In less than two years, Evenflo Co. Inc. has issued eight <"http://www.yourlawyer.com/practice_areas/product_liability">product recalls, surpassing any other manufacturer regulated by the US Consumer Product Safety Commission (CPSC), according to a Dayton Daily News analysis.
Recalls involved over two million â€œcribs, high chairs, activity centers, wooden gates, and telephone toysâ€ and followed 187 injuries, said the Dayton Daily News, which noted no deaths were reported. Although the CPSC has not issued a civil penalty against the childrenâ€™s product manufacturer, it is in settlement negotiations with Evenflo, said Dayton Daily News, citing documents it obtained.
Officials at Evenflo refused an interview but released a prepared statement in which the company, which has recalled 2,078,660 products linked to nearly 200 injuries, said its top priority is childrenâ€™s safety. â€œAlthough the word â€˜recallâ€™ can panic consumers, it is important to realize that not all recalls are a cause for panic and many should more appropriately be viewed as safety upgrade campaigns which are often initiated by responsible manufacturers,â€ the statement said, quoted the Dayton Daily News.
Consumer advocates disagree saying, â€œThey may call it a safety upgrade, but what it means is thereâ€™s something wrong with the product that has caused injury or could potentially cause injury,â€ said Nancy Cowles, who testified before Congress as executive director of Kids in Danger, a nonprofit located in Chicago, quoted the Dayton Daily News. â€œIf it wasnâ€™t serious, it wouldnâ€™t have been recalled,â€ Cowles added.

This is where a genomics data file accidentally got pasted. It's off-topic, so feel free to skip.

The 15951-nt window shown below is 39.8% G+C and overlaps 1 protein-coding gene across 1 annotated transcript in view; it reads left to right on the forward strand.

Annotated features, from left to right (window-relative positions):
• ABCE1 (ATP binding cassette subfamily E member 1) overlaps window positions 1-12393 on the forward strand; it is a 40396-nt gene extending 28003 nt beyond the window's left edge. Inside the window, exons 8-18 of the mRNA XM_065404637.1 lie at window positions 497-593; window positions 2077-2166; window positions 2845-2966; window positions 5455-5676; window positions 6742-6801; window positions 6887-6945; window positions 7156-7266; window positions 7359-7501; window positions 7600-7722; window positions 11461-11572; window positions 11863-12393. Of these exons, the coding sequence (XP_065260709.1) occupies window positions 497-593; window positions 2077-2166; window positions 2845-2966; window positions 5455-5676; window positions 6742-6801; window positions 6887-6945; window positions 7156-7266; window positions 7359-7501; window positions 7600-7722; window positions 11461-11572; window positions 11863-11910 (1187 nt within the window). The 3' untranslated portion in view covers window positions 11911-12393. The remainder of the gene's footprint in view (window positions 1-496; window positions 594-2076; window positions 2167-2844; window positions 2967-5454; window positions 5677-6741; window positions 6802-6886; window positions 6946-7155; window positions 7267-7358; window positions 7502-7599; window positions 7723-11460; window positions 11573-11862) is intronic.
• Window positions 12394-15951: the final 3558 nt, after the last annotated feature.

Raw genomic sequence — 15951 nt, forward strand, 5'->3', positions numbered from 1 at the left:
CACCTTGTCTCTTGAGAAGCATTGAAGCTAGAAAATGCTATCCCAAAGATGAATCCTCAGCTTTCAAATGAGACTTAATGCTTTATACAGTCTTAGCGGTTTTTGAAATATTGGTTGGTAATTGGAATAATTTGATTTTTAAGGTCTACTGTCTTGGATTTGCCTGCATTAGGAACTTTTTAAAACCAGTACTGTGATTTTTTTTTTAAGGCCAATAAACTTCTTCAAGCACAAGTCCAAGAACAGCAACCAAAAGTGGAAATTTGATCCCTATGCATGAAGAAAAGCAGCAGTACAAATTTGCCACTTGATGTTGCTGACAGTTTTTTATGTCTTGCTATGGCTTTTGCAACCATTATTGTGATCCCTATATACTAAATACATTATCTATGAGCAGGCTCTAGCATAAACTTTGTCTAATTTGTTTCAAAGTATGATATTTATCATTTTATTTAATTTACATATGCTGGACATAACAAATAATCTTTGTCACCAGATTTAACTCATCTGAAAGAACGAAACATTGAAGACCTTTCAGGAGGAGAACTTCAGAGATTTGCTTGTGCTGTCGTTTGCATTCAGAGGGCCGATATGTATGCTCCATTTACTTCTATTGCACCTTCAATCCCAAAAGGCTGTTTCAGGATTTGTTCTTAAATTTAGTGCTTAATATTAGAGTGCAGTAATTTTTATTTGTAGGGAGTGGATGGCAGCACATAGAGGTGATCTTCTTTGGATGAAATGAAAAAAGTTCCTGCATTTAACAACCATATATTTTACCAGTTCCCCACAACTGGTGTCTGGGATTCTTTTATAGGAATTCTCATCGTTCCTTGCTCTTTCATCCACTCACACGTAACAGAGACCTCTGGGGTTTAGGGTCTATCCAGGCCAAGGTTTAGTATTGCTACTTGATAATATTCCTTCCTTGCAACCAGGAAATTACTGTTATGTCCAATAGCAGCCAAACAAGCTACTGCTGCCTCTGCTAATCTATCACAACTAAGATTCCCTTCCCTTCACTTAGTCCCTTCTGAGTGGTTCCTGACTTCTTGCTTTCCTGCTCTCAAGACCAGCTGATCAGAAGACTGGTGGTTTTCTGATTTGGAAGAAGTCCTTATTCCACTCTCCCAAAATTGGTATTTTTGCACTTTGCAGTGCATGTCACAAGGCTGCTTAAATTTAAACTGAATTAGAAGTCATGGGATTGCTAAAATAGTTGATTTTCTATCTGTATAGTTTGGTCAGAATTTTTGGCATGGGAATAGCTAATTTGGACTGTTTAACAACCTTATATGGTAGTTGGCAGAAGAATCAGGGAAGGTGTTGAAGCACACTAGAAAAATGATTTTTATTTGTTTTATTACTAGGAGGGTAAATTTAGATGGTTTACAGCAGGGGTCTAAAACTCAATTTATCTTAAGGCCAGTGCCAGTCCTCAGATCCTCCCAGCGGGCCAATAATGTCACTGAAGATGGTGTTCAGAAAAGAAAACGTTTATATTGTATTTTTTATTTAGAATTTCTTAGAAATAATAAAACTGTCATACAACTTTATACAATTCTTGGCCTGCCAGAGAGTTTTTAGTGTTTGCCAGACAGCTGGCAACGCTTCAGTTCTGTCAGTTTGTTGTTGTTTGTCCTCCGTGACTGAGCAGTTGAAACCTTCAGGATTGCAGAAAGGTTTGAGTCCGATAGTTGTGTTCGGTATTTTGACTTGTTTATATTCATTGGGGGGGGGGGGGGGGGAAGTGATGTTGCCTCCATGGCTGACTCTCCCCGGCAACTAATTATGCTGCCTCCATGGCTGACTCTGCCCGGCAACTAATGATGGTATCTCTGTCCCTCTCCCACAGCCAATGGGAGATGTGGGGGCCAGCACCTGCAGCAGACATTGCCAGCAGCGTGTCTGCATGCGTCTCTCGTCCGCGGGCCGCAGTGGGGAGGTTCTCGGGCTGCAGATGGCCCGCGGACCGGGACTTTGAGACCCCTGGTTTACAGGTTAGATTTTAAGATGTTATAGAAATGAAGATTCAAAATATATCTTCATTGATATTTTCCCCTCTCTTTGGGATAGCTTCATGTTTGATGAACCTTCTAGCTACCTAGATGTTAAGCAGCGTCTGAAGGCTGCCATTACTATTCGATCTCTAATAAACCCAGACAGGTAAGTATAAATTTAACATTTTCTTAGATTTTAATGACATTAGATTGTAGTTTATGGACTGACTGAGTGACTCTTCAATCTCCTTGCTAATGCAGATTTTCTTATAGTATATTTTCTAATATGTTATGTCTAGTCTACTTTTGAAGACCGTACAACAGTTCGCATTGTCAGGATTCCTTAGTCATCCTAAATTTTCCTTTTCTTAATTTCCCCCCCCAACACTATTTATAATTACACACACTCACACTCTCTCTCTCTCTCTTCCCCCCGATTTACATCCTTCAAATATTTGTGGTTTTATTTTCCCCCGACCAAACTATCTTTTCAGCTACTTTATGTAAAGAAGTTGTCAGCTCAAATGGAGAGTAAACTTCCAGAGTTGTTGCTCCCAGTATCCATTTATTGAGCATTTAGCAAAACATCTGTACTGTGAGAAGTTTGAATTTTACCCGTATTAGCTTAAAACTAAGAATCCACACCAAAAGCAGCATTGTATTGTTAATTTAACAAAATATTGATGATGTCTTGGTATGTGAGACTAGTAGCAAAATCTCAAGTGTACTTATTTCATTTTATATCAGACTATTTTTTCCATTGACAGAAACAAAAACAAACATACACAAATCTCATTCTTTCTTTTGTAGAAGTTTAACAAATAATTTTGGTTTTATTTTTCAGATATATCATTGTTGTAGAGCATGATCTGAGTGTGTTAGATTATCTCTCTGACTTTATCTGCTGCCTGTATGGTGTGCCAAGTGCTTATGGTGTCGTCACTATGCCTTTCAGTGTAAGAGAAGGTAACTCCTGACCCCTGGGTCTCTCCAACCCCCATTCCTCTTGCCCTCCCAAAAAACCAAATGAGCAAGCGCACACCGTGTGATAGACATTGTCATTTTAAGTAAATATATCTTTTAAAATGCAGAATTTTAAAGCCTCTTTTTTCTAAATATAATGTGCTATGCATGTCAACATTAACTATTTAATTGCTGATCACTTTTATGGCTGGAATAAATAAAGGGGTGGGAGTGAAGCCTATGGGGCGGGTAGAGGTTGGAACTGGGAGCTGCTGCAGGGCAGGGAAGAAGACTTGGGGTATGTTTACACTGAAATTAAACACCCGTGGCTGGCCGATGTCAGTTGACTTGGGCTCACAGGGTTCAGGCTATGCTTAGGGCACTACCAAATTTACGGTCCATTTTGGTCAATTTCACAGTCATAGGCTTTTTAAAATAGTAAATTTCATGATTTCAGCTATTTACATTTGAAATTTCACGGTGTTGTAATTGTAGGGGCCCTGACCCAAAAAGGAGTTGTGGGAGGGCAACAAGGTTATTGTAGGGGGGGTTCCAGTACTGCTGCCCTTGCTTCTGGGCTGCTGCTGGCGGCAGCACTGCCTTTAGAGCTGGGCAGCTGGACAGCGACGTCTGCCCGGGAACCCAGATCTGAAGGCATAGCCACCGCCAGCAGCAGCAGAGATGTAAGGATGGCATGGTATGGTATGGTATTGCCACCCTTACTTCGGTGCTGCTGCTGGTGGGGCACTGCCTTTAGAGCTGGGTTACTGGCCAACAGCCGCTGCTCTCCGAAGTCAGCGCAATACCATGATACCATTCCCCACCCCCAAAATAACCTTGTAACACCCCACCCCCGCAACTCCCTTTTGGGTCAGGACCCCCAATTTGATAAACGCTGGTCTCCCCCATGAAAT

The issue is that these recalls involve products that parents and caretakers believe are safe, noted Cowles, wrote the Dayton Daily News. â€œWhen youâ€™re buying a product like a crib or a high chair,â€ she said, â€œyou assume it will help your child stay safer,â€ quoted the Dayton Daily news.
Earlier this year we wrote that Kids In Danger, announced that 2009 saw the most nursery product recalls in history, issuing its annual study â€œThe Year of the Nursery Product Recall,â€ in which it discussed the problem. The report was released in collaboration with U.S. Representative Jan Schakowsky (IL-9) and Illinois Attorney General Lisa Madigan.
Nursery product recalls made history last year and for the first time, childrenâ€™s clothing recalls also reached an unexpected high, due, in part, to strangulation hazards present in clothing with drawstrings. Also, recalls in 2009 totaled an unbelievable 21.1 million units, of which, six recalls involved one million units or more. â€œThese products together caused at least 198 injuries and nine deaths,â€ stated Cowles earlier this year. â€œAnd those incidents include only those already reported at the time of the recall. More needs to be done to protect children from these hazards,â€ Cowles added.
The report also stated that nursery products and clothing surpassed toys with the most recalls, representing 28 and 27 percent of childrenâ€™s product recalls, respectively; products were recalled mainly due to entrapment, fall, and choking hazards, while clothing was recalled for strangulation hazards with drawstrings and choking hazards from small detachable parts.
Evenflo was noted as being one of the manufacturers that had multiple, separate recalls, with its Envision High Chairs responsible for 54 injuries before a recall was finally implemented.